"We'll see [on Saturday], because he went four or five days without playing," Gonzalez said. "So he'll be a little sore. He played seven innings defensively. So I'll check with it and see how he feels. I'm sure it will be just normal baseball soreness."
Hanson already familiar with adjustment
LAKE BUENA VISTA, Fla. -- There will be plenty of eyes on Tommy Hanson when the right-hander displays his altered delivery during his Grapefruit League debut against the Blue Jays at ESPN's Wide World of Sports Complex on Sunday afternoon.
Hanson tweaked his delivery in January to lessen the strain on his right shoulder and to address his weakness against potential basestealers. He was unable to throw for a little more than a week after suffering a mild concussion in a Feb. 20 auto accident, but after throwing two batting-practice sessions this week, Hanson does not seem concerned about the delivery.
"It's not the 'new' delivery anymore," Hanson said. "I've been doing it for a while. So it doesn't feel new anymore. It feels like I've been doing it. So I wouldn't say I'm anxious to try out the new delivery. I'm just anxious to get out there and pitch again."
Sunday will mark the first time Hanson has pitched in a competitive setting since his shoulder discomfort sidelined him after his Aug. 6 start against the Mets. The 25-year-old pitcher did not experience any problems with his shoulder as he completed six bullpen sessions before coming to Spring Training.
Venters' dominance reaches new heights
LAKE BUENA VISTA, Fla. -- Brandon Beachy approached the Braves' clubhouse shaking his head in disbelief after watching Jonny Venters record three strikeouts in a perfect sixth inning during Friday's 5-3 loss to the Mets, who did not make contact with any of the pitches thrown by the Braves left-handed reliever.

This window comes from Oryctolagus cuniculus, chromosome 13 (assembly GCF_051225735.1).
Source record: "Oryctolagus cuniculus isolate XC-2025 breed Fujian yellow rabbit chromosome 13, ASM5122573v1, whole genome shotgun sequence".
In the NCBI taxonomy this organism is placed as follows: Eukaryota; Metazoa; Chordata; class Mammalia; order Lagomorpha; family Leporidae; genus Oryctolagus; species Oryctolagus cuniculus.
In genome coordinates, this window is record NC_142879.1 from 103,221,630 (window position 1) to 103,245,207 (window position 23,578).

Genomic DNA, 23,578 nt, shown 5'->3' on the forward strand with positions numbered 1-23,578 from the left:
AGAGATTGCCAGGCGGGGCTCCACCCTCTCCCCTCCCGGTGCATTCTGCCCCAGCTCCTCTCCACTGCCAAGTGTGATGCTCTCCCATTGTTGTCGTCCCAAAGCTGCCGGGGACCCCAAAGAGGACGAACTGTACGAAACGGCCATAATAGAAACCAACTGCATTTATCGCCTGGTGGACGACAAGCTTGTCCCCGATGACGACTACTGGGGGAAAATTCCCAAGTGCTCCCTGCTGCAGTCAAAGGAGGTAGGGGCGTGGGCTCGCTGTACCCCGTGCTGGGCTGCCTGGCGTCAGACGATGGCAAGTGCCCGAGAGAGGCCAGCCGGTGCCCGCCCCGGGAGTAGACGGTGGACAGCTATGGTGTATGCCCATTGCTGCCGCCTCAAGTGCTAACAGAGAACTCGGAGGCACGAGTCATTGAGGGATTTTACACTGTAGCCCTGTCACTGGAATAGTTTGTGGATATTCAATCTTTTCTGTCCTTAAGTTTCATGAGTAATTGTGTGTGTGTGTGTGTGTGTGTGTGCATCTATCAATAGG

"That one might be the best [inning] ever," Venters said with a laugh. "I'm not really worried about results right now. I'm trying to feel out my mechanics and get to feeling comfortable again. Fortunately, today was a good day."
Each of Atlanta's top three relievers was successful on Friday while making his second appearance of the spring. Eric O'Flaherty recorded two strikeouts and pitched around two singles in a scoreless fifth inning. After Venters worked his magic in the sixth, closer Craig Kimbrel pitched around a walk in a scoreless seventh inning.
Fans planning to attend Saturday afternoon's 1:05 ET game against the Yankees are encouraged to allow at least an additional 30 minutes for traffic. ESPN's Wide World of Sports Complex will be hosting many other events, including a cheerleading competition that will draw large crowds.
Martin Prado recorded a pair of ground-rule doubles and capped a three-hit game with an eighth-inning single against the Mets. Prado entered Friday hitless in his previous seven at-bats.
Robert Fish, acquired in December's Rule 5 Draft, allowed two earned runs and three hits while facing six batters in the eighth inning of Friday's game against the Mets. If Fish does not make the Opening Day roster, the Braves must offer him back to the Angels at a price of $25,000.
Mark Bowman is a reporter for MLB.com. Paul Hagen is a reporter for MLB.com. This story was not subject to the approval of Major League Baseball or its clubs.